Better births in Bangladesh
We know one of the best ways to keep women healthy during pregnancy. When women receive daily iron and folic acid (IFA) supplements as early as possible during pregnancy for at least 90 days, the results are multiplied for her and her newborn. It helps reduce anaemia and provides newborns a better chance at life.
Posted on May 29, 2015
We know one of the best ways to keep women healthy during pregnancy. When women receive daily iron and folic acid (IFA) supplements as early as possible during pregnancy for at least 90 days, the results are multiplied for her and her newborn.
It helps reduce anaemia and provides newborns a better chance at life. It’s low-cost, about 80 cents for a full 90-day supply, and extremely effective.
Seems simple, doesn’t it? And yet in many countries, supplementation levels for women are woefully low.
It’s standard practice in many countries to take regular iron and folic acid during pregnancy, but millions of women around the world still can’t access them early enough or often enough with other health services.
There are several interconnected reasons why women may not take the supplements. For one thing, the side effects of taking IFA can be pretty unpleasant, such as a burning sensation and constipation. A lack of supportive services, confusing messages and weak supply chain management for the supplements also leave women without access to this simple, low-cost intervention.
These obstacles can and are being overcome. A pilot project in Bangladesh saw a dramatic increase in the number of women taking IFA supplements by tackling some of these issues head on.
With funding from the Government of Canada through the Department of Foreign Affairs, Trade and Development, the Micronutrient Initiative partnered with the Government of Bangladesh and Institute of Public Health Nutrition to provide better services to pregnant women.
The project showed that anaemia could be reduced in pregnant women if they were provided with proper counselling on consuming IFA tablets, were given access to trained health staff and community workers, and had adequate supplies.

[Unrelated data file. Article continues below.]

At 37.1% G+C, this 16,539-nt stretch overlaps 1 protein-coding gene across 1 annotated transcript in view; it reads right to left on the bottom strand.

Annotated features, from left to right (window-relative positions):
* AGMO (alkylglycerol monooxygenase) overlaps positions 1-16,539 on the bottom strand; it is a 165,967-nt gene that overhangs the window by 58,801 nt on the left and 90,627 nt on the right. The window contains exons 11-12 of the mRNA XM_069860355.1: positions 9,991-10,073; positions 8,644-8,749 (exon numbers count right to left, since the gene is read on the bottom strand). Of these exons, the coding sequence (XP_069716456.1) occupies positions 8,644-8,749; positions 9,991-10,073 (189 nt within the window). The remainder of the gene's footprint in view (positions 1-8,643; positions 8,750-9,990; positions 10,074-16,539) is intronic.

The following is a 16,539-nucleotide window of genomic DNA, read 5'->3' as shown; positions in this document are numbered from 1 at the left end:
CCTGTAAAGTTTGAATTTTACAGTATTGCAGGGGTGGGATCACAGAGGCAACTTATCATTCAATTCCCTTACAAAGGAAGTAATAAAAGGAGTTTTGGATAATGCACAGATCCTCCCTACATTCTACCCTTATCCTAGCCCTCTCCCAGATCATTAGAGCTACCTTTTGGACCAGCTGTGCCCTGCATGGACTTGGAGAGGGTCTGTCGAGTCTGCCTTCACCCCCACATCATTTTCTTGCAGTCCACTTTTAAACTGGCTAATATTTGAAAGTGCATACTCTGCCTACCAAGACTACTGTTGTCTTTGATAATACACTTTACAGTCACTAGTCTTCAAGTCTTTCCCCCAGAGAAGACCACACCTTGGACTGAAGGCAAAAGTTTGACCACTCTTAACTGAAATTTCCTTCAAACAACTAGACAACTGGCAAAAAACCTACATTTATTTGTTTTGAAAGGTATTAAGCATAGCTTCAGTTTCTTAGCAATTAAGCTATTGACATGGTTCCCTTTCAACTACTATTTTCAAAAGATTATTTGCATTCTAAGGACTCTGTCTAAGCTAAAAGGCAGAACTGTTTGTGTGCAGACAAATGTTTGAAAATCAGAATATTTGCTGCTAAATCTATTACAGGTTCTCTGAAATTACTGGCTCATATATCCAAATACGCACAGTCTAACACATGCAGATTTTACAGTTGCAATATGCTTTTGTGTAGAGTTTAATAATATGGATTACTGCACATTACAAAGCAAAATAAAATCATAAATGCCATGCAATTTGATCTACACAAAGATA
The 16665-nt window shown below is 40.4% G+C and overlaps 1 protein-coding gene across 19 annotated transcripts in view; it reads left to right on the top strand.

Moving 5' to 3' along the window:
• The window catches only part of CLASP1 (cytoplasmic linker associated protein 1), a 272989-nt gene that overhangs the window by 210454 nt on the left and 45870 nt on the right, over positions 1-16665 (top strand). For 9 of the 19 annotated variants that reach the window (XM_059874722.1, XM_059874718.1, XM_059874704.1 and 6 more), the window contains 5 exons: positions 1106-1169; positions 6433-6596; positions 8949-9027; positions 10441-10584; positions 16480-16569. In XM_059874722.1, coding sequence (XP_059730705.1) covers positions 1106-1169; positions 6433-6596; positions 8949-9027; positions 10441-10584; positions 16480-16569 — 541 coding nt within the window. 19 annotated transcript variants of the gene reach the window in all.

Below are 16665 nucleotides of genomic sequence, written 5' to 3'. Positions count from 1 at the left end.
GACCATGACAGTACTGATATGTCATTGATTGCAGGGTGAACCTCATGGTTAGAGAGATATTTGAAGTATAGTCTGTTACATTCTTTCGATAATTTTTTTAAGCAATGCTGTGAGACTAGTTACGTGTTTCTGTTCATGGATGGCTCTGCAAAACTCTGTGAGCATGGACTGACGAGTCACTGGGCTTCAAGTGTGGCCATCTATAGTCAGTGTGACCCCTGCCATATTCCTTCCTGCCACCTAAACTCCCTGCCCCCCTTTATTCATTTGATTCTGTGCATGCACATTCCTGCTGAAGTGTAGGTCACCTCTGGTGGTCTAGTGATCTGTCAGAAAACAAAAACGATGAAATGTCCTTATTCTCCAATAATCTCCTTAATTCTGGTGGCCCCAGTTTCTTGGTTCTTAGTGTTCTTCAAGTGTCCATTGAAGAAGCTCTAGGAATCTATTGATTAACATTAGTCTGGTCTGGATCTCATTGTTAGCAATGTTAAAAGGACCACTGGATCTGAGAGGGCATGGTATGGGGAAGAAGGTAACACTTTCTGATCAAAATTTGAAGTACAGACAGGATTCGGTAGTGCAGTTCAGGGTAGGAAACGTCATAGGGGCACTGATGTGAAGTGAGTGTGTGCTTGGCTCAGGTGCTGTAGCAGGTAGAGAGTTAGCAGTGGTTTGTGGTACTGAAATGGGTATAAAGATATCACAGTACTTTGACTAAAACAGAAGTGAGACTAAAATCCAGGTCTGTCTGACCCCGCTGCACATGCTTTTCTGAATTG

In Satkhira and Narsingdhi districts, we saw the percentage of women taking IFA supplements increase from about 51% to 98%; what’s more, the majority of these women took the full 90-day supply.
At the end of the project, seven out of ten women remembered how to mitigate side-effects and this high level of knowledge was found to be directly linked to efficient and consistent counselling by frontline workers during ante-natal care at clinics and during home visits.
We’re using this pilot project to help revive the interest in IFA programs for pregnant women in Bangladesh, giving the government strong evidence to strengthen its programs.
It’s working on supply chain management to ensure supplements are available to women and has committed to using the same model in ten more districts in the country where IFA coverage among pregnant women is low.
This will revive a health program that seemed to be floundering, it will recharge efforts in the country to ensure the mothers of Bangladesh are well cared for and their newborns are born stronger and with a better chance at life.
I hope that other countries will take notice of these results, too, and share them across the region and around the world.
The Canadian Network for Maternal, Newborn and Child Health partner organizations and institutions that are on the front lines can also use this evidence to inform their own programs as part of our collective exchange of knowledge.
The evidence is there about what works – and what we need to do more of to save and improve lives.
Projects like this one in Bangladesh show us what’s possible when we put women first, equip them with the right knowledge, and give them what they need for healthy pregnancies and healthy births.
This piece was originally published on the Canadian Network for Maternal, Newborn Child Health Blog on 05/28/2015.